15. Not all of them. While it's true that they introduced the VVT layout in 61, Fender was still using parts for stack knobbed basses into late 62. I've seen quite a few true 62s with stack knobs.
     
  16. Ric5

    Ric5 Supporting Member

    Jan 29, 2008
    Colorado
    I disclose nothing
    JohnPaulJones1975.jpg

    JohnPaulJones27.jpg
     
  17. Thanks, I'll check what the specific differences are though to see if they can be rectified
     
  18. BassShark

    BassShark

    Feb 16, 2007
    Metuchen, NJ
    The Squier Affinity has a much flatter fingerboard radius than a real vintage Jazz Bass' 7.25" radius. Might not affect the sound but it definitely affects the feel and vibe. Squires also have cheap agathis wood bodies rather than alder or ash and the pickups would probably need to be replaced. It's not worth the time and effort, you still won't end up with something you'd likely be happy with.

    As someone metioned, the MIM '60s Jazz Bass would get you pretty close.

    JPJ's Jazz was a 3-knob. As has been said, the "'62 stacknob" is a myth created by Fender to maintain parity with the rest of the US Vintage Reissue line which were all either '57 or '62. BTW, Fender actually began the change to 3-knob in mid 1961, earlier than most info online suggests. As for what they look like, they have slab fingerboards (until the middle of 1962 when Fender changed to the round lam boards) 4 individual metal mutes with white felt pads (or usually 4 holes between the bridge and bridge pickup where they once were) a brass grounding strip that runs from the brass grounding plate under the treble pickup to under the bridge and a certian style of 3-tone sunburst and a nitrocellulose tortoise pickguard. Without playing one it's difficult to convey what they're all about, you really have to play a properly set up example to understand. If there's a vintage guitar show in your area, stop in and have a look. I'm sure a dealer would be happy to let you try one out if they happen to have one.

    About 20 years ago I owned a super clean 100% original one owner 1961 Jazz Bass with a 5-61 neck date. I've owned many '60s Jazz Basses over the last 36 years...I just sold my last vintage Jazz Bass a few months ago, a slab board 1962 exactly like JPJs that I owned since 1993. They are great basses. I've owned Custom Shops, AVRIs, MIM, and many other varieties of vintage style Fender Jazz Basses, including kit type basses I assembled and finished myself. I have to say that nothing exactly duplicates the sound or feel of the originals. The MIMs are a good deal for the money so are some of the MIJ basses.

    My recommendation is a MIJ Noel Redding Jazz Bass, which were a limited run of 1000 basses made in 1997. I used to own a couple of them, VERY NICE basses, although mine were both on the heavy side, maybe 9 or 9.5 pounds. They turn up regularly on eBay for around $750 and are well worth it. Those are actually much closer to a JPJ 1962 model than a Noel Redding '65. Slab 'board, the most accurate reverse Kluson replicas I've ever seen, '62 looking sunburst, the closest I've seen to a real pre-65 tortoise guard. I always wondered if that was gonna be a JPJ model but Noel agreed to a lower royalty! Guess we'll never know...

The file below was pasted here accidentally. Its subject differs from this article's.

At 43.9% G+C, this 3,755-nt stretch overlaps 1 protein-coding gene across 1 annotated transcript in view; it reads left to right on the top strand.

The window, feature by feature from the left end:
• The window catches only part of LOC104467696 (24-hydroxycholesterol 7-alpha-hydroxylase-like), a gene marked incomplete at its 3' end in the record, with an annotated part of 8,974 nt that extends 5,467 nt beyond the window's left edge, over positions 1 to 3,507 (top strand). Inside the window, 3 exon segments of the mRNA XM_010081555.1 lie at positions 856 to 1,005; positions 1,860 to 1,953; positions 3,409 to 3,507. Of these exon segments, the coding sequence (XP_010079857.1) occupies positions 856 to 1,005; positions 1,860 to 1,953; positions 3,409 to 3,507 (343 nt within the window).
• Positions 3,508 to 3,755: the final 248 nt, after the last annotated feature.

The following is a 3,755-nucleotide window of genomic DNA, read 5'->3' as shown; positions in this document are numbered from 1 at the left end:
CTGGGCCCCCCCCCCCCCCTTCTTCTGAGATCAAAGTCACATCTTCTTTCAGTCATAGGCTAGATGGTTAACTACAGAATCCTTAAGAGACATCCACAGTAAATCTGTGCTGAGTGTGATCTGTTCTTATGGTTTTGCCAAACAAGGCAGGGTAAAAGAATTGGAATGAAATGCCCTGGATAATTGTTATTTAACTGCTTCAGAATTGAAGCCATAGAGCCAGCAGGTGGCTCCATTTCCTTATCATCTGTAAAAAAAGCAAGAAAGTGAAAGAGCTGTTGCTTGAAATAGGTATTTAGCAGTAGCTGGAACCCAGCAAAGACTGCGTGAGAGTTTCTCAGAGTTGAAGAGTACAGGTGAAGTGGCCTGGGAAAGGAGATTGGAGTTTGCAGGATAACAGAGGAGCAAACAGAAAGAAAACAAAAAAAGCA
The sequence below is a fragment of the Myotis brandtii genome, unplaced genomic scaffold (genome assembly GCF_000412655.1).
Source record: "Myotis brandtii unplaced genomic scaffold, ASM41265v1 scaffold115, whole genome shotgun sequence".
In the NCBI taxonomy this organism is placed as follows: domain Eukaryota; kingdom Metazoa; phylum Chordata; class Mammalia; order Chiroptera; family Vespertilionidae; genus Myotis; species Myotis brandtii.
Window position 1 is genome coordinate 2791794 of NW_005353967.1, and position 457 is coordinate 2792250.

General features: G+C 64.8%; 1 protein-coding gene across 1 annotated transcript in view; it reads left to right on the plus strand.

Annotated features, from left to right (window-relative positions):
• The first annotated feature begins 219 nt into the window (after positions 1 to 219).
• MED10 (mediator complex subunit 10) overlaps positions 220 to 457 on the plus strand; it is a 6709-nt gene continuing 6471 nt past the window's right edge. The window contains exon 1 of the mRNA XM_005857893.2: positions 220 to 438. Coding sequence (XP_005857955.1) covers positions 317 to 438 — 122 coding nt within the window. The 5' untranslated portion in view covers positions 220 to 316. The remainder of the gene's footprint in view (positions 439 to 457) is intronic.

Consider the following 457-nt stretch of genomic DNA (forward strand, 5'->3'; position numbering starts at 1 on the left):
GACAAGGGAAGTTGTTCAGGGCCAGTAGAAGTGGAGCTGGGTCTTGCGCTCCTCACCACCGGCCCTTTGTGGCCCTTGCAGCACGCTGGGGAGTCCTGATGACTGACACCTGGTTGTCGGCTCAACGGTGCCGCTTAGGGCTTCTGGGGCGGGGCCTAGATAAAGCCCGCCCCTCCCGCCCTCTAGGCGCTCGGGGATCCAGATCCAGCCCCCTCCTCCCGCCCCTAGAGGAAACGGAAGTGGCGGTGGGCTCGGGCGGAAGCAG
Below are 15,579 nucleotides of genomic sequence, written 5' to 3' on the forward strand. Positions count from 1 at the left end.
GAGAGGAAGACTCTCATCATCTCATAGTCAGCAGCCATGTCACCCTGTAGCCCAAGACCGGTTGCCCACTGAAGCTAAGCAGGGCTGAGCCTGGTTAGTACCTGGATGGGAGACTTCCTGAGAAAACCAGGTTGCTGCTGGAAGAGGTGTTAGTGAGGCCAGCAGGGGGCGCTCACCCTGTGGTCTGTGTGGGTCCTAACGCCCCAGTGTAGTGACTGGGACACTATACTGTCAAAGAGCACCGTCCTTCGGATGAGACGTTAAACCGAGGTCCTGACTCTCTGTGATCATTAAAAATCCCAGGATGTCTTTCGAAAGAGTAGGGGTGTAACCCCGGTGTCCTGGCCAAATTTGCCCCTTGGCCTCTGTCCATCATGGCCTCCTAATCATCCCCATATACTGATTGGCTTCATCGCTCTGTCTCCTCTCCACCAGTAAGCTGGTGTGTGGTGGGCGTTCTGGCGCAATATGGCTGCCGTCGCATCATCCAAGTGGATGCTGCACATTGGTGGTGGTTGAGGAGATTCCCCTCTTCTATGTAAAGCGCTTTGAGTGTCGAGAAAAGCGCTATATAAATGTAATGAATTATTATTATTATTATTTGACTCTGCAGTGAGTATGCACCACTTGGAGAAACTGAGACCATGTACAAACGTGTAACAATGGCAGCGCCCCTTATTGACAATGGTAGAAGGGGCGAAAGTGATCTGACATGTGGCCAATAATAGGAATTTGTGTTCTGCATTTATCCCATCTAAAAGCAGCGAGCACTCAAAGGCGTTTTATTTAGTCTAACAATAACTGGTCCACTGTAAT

19. 96tbird

    96tbird PLEASE STAND BY

    Nope 62 models were three knob. I know because I have an early 62 neck date Oct 61.

    JPJ played right in the end of the neck. His fave because he could smack the strings on the frets to get his tone. That's a huge part if his finger style tone.

    A sunburst j bass with unbound rosewood neck and a tort guard is the look. No magic there.
     
  20. ptensioned

    ptensioned

    Jan 12, 2013
    Hamilton, ON
    I guess it all depends on if you just want it to LOOK like JPJ's jazz, or sound like it, too. The cheapest way to get the look is pick up a good Vintage Modified Squier in three-tone sunburst. It won't be a dead ringer for a '62, but it'll be close enough. Any 3TS with tort PG and rosewood board will look close, so the next step up is the MIM Classic Series '60s Jazz Bass, followed by the lacquer model and then the Road Worn. After that, it's American models all the way up to Custom Shop beauties. Jones' '62 is definitely NOT stack knob, just to be clear.

    Chasing his sound is a much more complicated task. First off, there's very little concrete info about what gear he actually used in the studio. Second, replicating studio sounds can be tough because of how much can be changed after recording. Third, Jones changed his playing technique quite a bit depending on the song. Sometimes he plays way up over the neck, plucking with the sides of his fingers to get a very soft attack with the neck pup soloed, sometimes he uses a pick down near the bridge, or almost any place in between. It's one of the many reasons why he's my choice for GOAT (insert subjective opinion disclaimer here), but it sure makes him tough to pin down. All in the hands, etc.

    I ended up grabbing a MIM Road Worn Jazz, and paired it with an Acoustic 370 run through some old JBL K140 15" speakers. I gave up trying to cop Jones' tone ages ago, but that combination sounds better than any other rig I've tried for a '70s vibe. In fact, I think it sounds as good or better than any modern style rig I've heard from any era (copy/paste subjective opinion disclaimer here).

    EDIT - As I was typing this, BassShark put in the above. Great info there, for sure. Much more useful than mine, anyway...
     
  21. Primary

    Primary TB Assistant

    Here are some related products that TB members are talking about. Clicking on a product will take you to TB’s partner, Primary, where you can find links to TB discussions about these products.